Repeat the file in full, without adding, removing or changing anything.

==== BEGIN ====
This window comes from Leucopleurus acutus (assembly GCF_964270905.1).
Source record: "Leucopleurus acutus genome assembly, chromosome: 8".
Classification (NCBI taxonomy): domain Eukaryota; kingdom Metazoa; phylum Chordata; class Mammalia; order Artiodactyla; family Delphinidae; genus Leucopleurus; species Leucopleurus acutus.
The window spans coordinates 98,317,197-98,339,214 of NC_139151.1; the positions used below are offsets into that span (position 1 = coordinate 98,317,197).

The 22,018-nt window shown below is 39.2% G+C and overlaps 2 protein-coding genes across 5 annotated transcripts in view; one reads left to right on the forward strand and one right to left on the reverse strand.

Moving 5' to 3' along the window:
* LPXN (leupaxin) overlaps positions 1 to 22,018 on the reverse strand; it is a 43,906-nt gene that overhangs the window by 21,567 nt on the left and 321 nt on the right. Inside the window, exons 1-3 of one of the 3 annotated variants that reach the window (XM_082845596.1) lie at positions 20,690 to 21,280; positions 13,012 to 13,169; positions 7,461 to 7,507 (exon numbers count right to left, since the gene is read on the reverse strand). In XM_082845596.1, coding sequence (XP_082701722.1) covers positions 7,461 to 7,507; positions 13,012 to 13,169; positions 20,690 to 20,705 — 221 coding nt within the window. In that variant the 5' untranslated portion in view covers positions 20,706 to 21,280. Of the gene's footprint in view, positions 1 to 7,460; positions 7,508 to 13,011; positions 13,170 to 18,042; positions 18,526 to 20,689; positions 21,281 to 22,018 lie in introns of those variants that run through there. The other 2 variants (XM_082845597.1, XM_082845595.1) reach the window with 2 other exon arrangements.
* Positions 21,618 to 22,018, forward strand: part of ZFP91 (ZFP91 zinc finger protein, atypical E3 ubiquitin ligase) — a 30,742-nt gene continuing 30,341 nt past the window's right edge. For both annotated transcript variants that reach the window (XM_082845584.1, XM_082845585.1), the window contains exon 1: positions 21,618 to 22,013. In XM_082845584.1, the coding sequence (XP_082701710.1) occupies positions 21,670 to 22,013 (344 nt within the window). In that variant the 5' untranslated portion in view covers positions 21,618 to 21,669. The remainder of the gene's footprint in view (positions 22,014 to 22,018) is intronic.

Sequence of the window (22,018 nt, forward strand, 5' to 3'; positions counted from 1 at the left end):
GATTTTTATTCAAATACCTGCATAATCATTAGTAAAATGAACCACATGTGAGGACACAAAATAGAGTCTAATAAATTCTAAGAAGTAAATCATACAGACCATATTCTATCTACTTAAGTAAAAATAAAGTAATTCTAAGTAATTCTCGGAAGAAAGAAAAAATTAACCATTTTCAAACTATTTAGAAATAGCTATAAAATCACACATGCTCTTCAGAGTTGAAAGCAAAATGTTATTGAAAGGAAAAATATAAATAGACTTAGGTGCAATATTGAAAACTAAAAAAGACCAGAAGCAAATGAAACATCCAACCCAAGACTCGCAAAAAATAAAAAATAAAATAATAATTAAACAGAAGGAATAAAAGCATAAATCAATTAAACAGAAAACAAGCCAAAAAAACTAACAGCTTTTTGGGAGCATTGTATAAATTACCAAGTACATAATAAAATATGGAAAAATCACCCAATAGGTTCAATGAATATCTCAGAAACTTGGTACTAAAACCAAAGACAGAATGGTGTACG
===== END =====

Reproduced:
This window comes from Leucopleurus acutus (assembly GCF_964270905.1).
Source record: "Leucopleurus acutus genome assembly, chromosome: 8".
Classification (NCBI taxonomy): domain Eukaryota; kingdom Metazoa; phylum Chordata; class Mammalia; order Artiodactyla; family Delphinidae; genus Leucopleurus; species Leucopleurus acutus.
The window spans coordinates 98,317,197-98,339,214 of NC_139151.1; the positions used below are offsets into that span (position 1 = coordinate 98,317,197).

The 22,018-nt window shown below is 39.2% G+C and overlaps 2 protein-coding genes across 5 annotated transcripts in view; one reads left to right on the forward strand and one right to left on the reverse strand.

Moving 5' to 3' along the window:
* LPXN (leupaxin) overlaps positions 1 to 22,018 on the reverse strand; it is a 43,906-nt gene that overhangs the window by 21,567 nt on the left and 321 nt on the right. Inside the window, exons 1-3 of one of the 3 annotated variants that reach the window (XM_082845596.1) lie at positions 20,690 to 21,280; positions 13,012 to 13,169; positions 7,461 to 7,507 (exon numbers count right to left, since the gene is read on the reverse strand). In XM_082845596.1, coding sequence (XP_082701722.1) covers positions 7,461 to 7,507; positions 13,012 to 13,169; positions 20,690 to 20,705 — 221 coding nt within the window. In that variant the 5' untranslated portion in view covers positions 20,706 to 21,280. Of the gene's footprint in view, positions 1 to 7,460; positions 7,508 to 13,011; positions 13,170 to 18,042; positions 18,526 to 20,689; positions 21,281 to 22,018 lie in introns of those variants that run through there. The other 2 variants (XM_082845597.1, XM_082845595.1) reach the window with 2 other exon arrangements.
* Positions 21,618 to 22,018, forward strand: part of ZFP91 (ZFP91 zinc finger protein, atypical E3 ubiquitin ligase) — a 30,742-nt gene continuing 30,341 nt past the window's right edge. For both annotated transcript variants that reach the window (XM_082845584.1, XM_082845585.1), the window contains exon 1: positions 21,618 to 22,013. In XM_082845584.1, the coding sequence (XP_082701710.1) occupies positions 21,670 to 22,013 (344 nt within the window). In that variant the 5' untranslated portion in view covers positions 21,618 to 21,669. The remainder of the gene's footprint in view (positions 22,014 to 22,018) is intronic.

Sequence of the window (22,018 nt, forward strand, 5' to 3'; positions counted from 1 at the left end):
GATTTTTATTCAAATACCTGCATAATCATTAGTAAAATGAACCACATGTGAGGACACAAAATAGAGTCTAATAAATTCTAAGAAGTAAATCATACAGACCATATTCTATCTACTTAAGTAAAAATAAAGTAATTCTAAGTAATTCTCGGAAGAAAGAAAAAATTAACCATTTTCAAACTATTTAGAAATAGCTATAAAATCACACATGCTCTTCAGAGTTGAAAGCAAAATGTTATTGAAAGGAAAAATATAAATAGACTTAGGTGCAATATTGAAAACTAAAAAAGACCAGAAGCAAATGAAACATCCAACCCAAGACTCGCAAAAAATAAAAAATAAAATAATAATTAAACAGAAGGAATAAAAGCATAAATCAATTAAACAGAAAACAAGCCAAAAAAACTAACAGCTTTTTGGGAGCATTGTATAAATTACCAAGTACATAATAAAATATGGAAAAATCACCCAATAGGTTCAATGAATATCTCAGAAACTTGGTACTAAAACCAAAGACAGAATGGTGTACG